Northern wins national customer award for innovative approach to accessible rail travel
Northern has scooped a national customer experience award for its unique and innovative approach to improving accessibility on trains and at stations and ensuring ‘Northern is for everyone’.
As the largest train operator in the north of England, Northern recognised that for the 14m plus disabled people in the UK, including 700,000 individuals and families affected by autism, that more needed to be done to reduce travel anxiety and make journeys easier to plan and make.
An innovative new Accessible Travel Simulation “Serious Game”, which won the Gold Award for Innovation at the recent UK Customer Experience Awards, has been developed to support people who are anxious or need Passenger Assistance, including disabled customers and those with hidden conditions, to build confidence to travel by train.
Users can now choose a character and scenario that represents their needs and experience trains, stations and interact with staff in a realistic simulated environment on their own phones, tablets, PCs or in Virtual Reality headsets for a fully immersive experience.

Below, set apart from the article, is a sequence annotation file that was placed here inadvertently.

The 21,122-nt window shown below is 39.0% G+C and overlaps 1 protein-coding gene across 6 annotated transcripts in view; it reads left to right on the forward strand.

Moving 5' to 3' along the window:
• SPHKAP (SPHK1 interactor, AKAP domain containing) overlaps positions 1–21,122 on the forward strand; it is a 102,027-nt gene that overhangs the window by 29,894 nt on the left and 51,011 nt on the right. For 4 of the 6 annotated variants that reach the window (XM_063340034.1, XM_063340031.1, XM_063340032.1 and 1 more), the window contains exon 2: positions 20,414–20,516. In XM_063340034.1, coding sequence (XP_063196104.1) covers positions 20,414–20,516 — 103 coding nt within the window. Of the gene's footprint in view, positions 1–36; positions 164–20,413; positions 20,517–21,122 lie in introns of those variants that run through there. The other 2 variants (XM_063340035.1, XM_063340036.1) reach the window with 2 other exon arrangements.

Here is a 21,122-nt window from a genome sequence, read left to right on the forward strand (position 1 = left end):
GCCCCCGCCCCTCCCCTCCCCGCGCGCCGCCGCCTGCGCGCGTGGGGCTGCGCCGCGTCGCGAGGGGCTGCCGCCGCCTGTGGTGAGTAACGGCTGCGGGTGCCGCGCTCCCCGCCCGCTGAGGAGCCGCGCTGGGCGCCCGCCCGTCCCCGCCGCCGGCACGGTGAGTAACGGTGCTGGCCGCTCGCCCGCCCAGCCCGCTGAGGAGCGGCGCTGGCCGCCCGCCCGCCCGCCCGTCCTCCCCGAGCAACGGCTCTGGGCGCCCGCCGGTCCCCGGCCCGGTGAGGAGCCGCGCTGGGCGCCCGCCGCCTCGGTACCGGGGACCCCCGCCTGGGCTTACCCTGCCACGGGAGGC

This first of a kind digital solution has been developed by Northern with lead partner Chrome Angel Solutions and digital technology experts Totem Learning, working closely with industry partners Angel Trains and Community Rail Lancashire. The team won funding from the Department for Transport’s Accessibility Transport Research and Innovation Grants (TRIG: Accessibility) programme delivered by Connected Places Catapult to develop and test a proof-of-concept demonstrator.
Speaking about the benefits of the new travel app and the award win, Northern’s Commercial and Customer Director, Mark Powles commented: “Our challenge was to offer a tool to help those who would like the opportunity to travel but are not confident enough to take the train.
“This amazing new app will give confidence to some of our customers, and even prospective rail travellers to enable them to take independent journeys and widen their horizons by travelling by train.